Four Pennsylvania environmental groups have decided to do something they’ve never done before … they’re endorsing candidates for the state Supreme Court.
Clean Water Action, the Pennsylvania chapter of the Sierra Club, Penn Environment and Conservation Voters of PA announced that they’re backing three Democratic candidates because they could potentially support future environmental cases.
The groups are hoping their members, which number in the hundreds of thousands, will help vote in who they see as pro-environmental candidates. Judicial elections have notoriously low voter turnout.
"The Pennsylvania Supreme Court has played an increasing role in environmental protection and voting rights," Steve Hvozdovich of Clean Water Action said in a statement. "We are making endorsements in a statewide judicial election for the first time because the future of the Supreme Court will be determined by this single election."
The groups are endorsing the three Democratic candidates running: Philadelphia County Court of Common Pleas Judge Kevin Dougherty, Superior Court Judge Christine Donohue and Superior Court Judge David Wecht.
With elections less than three weeks away, on Nov. 3, the candidates will square off against three Republican candidates and an independent.
The election will determine the political makeup of the court for many years. The justices who will remain are two Democrats and two Republicans, and three new justices will be elected.
“The next court may steer Pennsylvania’s future on crucial issues like climate change, fracking pipelines, and public health,” said David Masur, of PennEnvironment, in a statement. “As the legislature accelerates its attacks on environmental protection, the Supreme Court must be a bulwark of good government, ethics, and prudence.”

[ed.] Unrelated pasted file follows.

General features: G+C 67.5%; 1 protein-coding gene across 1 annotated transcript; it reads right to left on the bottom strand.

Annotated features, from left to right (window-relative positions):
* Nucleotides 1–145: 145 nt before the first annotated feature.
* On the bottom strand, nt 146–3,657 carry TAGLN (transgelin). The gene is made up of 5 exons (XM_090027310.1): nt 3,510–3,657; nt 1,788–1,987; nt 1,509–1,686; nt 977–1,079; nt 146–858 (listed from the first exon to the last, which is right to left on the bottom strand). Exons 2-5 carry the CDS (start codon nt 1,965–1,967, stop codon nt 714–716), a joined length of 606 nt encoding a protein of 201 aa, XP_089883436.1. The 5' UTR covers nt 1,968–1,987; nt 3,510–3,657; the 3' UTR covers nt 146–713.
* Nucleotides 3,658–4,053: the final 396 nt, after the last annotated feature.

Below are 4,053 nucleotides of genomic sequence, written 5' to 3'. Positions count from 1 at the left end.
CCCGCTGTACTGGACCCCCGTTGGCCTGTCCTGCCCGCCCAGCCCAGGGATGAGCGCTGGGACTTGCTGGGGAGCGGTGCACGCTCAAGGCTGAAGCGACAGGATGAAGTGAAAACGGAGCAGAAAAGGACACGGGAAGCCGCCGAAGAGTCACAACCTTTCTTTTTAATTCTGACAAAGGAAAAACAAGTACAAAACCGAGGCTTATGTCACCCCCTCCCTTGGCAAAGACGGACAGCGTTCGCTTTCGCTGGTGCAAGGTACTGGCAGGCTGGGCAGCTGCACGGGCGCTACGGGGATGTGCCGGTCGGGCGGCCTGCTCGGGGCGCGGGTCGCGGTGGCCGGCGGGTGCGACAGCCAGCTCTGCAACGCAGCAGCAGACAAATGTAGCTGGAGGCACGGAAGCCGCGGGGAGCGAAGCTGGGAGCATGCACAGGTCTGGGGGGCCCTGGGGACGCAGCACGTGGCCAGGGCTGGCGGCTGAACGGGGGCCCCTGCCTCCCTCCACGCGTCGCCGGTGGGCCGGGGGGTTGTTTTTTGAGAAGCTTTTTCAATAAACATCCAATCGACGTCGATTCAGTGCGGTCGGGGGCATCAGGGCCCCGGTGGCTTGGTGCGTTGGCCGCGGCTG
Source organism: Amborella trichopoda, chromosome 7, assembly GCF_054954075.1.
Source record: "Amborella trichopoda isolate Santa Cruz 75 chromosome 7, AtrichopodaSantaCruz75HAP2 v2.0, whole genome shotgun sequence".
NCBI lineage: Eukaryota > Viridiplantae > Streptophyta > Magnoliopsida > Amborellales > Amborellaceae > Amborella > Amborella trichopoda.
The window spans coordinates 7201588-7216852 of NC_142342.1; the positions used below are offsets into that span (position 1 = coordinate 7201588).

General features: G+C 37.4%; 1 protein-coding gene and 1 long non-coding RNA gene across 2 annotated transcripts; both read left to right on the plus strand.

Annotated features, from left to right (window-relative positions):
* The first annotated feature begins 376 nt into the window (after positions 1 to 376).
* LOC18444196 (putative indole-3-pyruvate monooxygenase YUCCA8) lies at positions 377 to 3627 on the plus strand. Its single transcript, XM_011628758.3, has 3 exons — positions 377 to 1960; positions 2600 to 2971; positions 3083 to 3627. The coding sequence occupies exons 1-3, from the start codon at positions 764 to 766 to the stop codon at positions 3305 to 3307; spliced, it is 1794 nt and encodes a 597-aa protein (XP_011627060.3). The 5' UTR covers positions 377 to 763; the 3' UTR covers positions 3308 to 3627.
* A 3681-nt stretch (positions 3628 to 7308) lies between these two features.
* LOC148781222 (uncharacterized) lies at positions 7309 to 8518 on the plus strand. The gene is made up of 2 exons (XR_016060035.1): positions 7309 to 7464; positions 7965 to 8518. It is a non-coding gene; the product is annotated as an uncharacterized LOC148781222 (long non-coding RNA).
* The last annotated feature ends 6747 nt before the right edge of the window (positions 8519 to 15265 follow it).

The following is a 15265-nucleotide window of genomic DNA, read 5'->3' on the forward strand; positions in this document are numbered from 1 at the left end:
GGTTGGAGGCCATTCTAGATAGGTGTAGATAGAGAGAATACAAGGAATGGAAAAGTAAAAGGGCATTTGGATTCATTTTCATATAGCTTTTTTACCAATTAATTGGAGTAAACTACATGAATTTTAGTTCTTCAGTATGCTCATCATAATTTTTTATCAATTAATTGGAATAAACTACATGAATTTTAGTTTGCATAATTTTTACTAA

From StateImpact Pennsylvania:
The court is expected to hear cases connected to its December 2013 Robinson Township ruling in which it struck down parts of Act 13, the state’s wide-ranging law on gas drilling, on the grounds that they violated the constitution’s Environmental Rights Amendment, under which government has a responsibility to maintain environmental quality for its citizens.
“The Robinson Township decision showed the impact that this court can have on environmental protection,” said Josh McNeil, Executive Director of Conservation Voters of Pennsylvania, [during a call with reporters.]
Masur, of PennEnvironment, predicts that the future court will also likely hear legal challenges to Pennsylvania’s plan to implement the federal Clean Power Plan, which requires states to make steep cuts to carbon dioxide emissions. The plan is due to the U.S. Environmental Protection Agency in 2016.
To learn more about the PA Supreme Court, follow our coverage of the race each Tuesday and Thursday leading up to the Nov. 3 election.
Reach Natasha Khan at 412-315-0261 or firstname.lastname@example.org. Follow her on Twitter @khantasha.